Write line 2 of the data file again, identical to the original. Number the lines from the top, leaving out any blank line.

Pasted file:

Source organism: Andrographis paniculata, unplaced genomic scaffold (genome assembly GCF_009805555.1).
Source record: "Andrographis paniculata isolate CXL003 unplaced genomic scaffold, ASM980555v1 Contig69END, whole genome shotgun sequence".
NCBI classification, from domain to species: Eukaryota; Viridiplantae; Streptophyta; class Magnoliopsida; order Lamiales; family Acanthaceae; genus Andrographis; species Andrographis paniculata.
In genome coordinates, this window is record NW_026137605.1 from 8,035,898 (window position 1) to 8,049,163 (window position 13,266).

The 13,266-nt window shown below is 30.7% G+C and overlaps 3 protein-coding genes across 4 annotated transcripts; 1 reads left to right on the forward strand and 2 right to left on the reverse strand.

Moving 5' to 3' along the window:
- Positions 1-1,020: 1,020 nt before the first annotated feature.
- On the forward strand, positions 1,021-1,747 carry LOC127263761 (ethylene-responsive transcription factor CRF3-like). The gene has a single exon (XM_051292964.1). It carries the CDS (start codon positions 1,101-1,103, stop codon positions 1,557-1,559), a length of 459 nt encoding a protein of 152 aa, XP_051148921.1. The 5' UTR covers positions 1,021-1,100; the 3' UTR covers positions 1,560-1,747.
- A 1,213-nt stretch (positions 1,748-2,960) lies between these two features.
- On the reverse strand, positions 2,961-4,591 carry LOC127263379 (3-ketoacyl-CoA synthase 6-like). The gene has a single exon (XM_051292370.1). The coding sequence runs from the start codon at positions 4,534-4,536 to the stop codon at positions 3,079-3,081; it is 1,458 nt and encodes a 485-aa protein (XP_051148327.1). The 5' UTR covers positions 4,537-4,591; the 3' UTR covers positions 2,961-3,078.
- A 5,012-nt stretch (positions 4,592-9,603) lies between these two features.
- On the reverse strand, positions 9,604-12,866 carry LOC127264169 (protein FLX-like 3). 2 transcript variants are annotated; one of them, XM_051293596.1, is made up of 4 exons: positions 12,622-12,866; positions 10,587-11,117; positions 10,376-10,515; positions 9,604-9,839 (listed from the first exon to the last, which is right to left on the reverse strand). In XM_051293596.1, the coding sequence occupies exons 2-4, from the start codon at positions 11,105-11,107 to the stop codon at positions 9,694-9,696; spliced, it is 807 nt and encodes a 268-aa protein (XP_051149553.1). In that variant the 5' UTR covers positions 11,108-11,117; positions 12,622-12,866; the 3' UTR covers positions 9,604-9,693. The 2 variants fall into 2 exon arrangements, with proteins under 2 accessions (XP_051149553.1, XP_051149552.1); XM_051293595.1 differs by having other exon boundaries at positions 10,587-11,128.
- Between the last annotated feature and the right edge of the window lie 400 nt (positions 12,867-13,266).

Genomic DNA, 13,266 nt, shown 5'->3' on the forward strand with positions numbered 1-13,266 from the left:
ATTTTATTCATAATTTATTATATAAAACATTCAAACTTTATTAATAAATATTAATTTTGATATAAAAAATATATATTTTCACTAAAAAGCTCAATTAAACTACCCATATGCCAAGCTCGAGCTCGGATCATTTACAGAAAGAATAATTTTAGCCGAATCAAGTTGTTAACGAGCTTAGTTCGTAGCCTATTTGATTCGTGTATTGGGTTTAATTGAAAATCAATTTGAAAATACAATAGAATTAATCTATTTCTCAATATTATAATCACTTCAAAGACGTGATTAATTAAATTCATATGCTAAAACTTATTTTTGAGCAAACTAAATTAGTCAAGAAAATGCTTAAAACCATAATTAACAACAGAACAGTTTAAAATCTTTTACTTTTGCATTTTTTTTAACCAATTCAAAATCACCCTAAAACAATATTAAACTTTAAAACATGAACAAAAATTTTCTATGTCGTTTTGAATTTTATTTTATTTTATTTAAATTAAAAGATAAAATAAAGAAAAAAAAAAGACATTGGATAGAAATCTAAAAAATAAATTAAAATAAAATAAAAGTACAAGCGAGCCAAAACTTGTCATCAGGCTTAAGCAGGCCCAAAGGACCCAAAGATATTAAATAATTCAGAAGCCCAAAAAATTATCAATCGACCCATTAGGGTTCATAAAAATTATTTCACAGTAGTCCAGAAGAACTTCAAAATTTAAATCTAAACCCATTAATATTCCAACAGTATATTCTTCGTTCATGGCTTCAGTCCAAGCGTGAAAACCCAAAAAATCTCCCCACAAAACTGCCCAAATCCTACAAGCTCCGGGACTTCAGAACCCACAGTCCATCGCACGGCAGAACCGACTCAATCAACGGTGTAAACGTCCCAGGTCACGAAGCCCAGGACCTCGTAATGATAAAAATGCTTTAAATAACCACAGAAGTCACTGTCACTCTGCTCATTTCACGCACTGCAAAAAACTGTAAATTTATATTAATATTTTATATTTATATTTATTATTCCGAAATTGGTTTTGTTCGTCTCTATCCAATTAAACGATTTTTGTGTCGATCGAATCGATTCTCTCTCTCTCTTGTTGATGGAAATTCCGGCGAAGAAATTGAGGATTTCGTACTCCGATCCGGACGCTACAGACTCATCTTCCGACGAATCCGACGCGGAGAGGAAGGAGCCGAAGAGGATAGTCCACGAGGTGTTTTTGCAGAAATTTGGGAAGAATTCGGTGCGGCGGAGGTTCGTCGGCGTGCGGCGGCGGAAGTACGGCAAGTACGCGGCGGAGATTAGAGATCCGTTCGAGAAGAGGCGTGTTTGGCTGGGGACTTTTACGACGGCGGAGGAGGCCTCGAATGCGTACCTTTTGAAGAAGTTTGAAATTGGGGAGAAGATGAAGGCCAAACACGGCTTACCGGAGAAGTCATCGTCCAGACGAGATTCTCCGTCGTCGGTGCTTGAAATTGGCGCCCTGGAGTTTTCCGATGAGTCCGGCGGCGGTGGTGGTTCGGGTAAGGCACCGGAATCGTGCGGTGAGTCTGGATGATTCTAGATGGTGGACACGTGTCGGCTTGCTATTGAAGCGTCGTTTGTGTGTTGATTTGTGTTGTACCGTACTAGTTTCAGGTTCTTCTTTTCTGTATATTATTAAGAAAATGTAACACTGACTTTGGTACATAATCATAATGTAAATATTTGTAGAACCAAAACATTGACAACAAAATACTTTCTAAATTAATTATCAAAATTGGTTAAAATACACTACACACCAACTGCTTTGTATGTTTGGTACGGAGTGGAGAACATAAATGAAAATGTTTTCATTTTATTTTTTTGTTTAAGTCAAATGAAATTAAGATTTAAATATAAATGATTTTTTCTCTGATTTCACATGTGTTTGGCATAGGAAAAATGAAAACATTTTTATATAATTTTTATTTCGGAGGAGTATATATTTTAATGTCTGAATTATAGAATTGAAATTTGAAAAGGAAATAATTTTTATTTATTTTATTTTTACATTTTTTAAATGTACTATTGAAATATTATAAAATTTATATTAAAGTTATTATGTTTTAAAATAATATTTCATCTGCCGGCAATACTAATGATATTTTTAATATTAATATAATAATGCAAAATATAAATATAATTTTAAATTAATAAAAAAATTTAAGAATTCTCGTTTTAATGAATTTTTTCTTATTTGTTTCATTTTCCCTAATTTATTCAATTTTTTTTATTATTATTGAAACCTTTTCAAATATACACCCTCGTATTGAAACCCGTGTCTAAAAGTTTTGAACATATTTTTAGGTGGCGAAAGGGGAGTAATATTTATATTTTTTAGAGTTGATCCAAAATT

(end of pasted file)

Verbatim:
Source record: "Andrographis paniculata isolate CXL003 unplaced genomic scaffold, ASM980555v1 Contig69END, whole genome shotgun sequence".